A Royal Wedding Tribute

My friend's Mum provided all this
beautiful china... I didn't make all this :)
    So, the royal wedding day is upon us. I am beyond excited as I love a good wedding and there's going to be some awesome tea party action in my neighbours front room as we all swoon over the pomp and circumstance and Kate's sure-to-be-beautiful dress. Rare is the occasion when I find myself in a tea dress and hat in my local Co-op at 9am on a bank holiday, desperately clutching whipping cream and lemon barley squash, as I was this morning :) It's a lovely occasion I think; poo poo to the nay-sayers who need to lighten up a bit and have a bit of cake.


Is this Machine Lying to Me?

     At the beginning of last month I read a very entertaining post by Helen Caldwell on her blog 'My Writing Life' about a piece of online software called 'I Write Like...' which tells you, based on a passage or two, which famous writer your work most resembles.

     She got Agatha Christie for prose, Chuck Palahniuk for blog posts and H.P. Lovecraft for interviews. I just did it too and got the following results:



Book Quote Friday: Searching for the Apolitical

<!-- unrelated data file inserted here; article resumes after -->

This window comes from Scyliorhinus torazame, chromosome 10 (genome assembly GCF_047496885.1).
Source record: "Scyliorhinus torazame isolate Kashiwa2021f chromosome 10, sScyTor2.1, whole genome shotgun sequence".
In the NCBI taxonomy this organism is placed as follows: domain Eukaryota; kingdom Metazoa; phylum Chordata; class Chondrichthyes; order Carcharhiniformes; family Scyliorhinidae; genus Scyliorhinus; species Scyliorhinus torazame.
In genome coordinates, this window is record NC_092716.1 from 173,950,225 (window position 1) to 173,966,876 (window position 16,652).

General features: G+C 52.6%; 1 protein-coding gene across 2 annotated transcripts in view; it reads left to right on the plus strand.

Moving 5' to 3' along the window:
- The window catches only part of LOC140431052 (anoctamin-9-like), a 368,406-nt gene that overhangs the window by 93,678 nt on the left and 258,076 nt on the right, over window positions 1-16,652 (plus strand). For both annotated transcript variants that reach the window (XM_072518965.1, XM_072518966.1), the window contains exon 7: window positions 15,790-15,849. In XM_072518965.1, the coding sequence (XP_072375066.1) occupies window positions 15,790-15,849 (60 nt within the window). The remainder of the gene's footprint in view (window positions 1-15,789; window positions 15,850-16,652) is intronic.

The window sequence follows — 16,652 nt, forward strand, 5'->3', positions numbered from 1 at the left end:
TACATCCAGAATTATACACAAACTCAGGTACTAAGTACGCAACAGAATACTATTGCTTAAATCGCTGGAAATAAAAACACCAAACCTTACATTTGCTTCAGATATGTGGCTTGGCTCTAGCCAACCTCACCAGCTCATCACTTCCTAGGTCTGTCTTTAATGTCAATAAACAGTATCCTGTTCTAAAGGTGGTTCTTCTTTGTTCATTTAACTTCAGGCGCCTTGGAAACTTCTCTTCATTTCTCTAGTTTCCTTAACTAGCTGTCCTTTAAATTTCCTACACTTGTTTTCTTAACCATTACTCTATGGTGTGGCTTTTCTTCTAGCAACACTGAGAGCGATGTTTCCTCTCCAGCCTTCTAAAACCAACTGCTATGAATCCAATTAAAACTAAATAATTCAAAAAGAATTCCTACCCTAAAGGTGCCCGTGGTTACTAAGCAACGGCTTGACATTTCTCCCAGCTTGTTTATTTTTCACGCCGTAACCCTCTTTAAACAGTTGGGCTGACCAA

Whilst involved in the conversation about whether writing needs to be political to matter on this blog a few weeks ago, I tried to think of a novel that, rather than engaging with the politics of its era or setting, shunned any discussion of them, and was all the the richer for it. So often the personal struggles of characters are wider political commentary, and on occasion, if they is no political feeling in a novel, it can be unclear whether they were shunning involvement in it or whether there was just nothing going on at the time.

     A thought then came to me, a whisper of a memory of a review, which turned out to be this:


100 Things...

There is nothing for me to add to this. Just read it:

100 Things About a Novel by Koreanish.

It's perfect and ethereal and lovely. And true.


Literature in Art, Part One: Yohji Yamamoto at the V&A

     Last week I went to one of my favorite places on earth - the Victoria and Albert Museum in London, the V&A for short - to see the retrospective exhibition of Yohji Yamamoto’s work that has been on show there since March. It was, as expected, beautiful and interesting, and put me much in mind of several writers, nuggets of literary history and distinctive literary styles, as things are apt to do.*


You Never Know Who You Might Inspire

     As a blogger slash writer, I have days of triumph and days of malaise. Days when it’s wonderful and interactive and thrilling and days when I’m just sending messages into space. I know I’m not alone in this. Such is the blogger’s curse. 


Book Quote Friday: Cracking the (Da Vinci) Code

     Pacing. Tension. Nerves. Dear God, man! Competitive blockbuster writing. A nail-biting chase to the end.

     Its route? Short sentences. Rhetorical questions. Sexual tension. What can it all mean?  Random italics. Interior monologue. Questions? So many questions? Dynamic verbs. Crossing of boundaries. Direct speech. There’s surely been a mistake!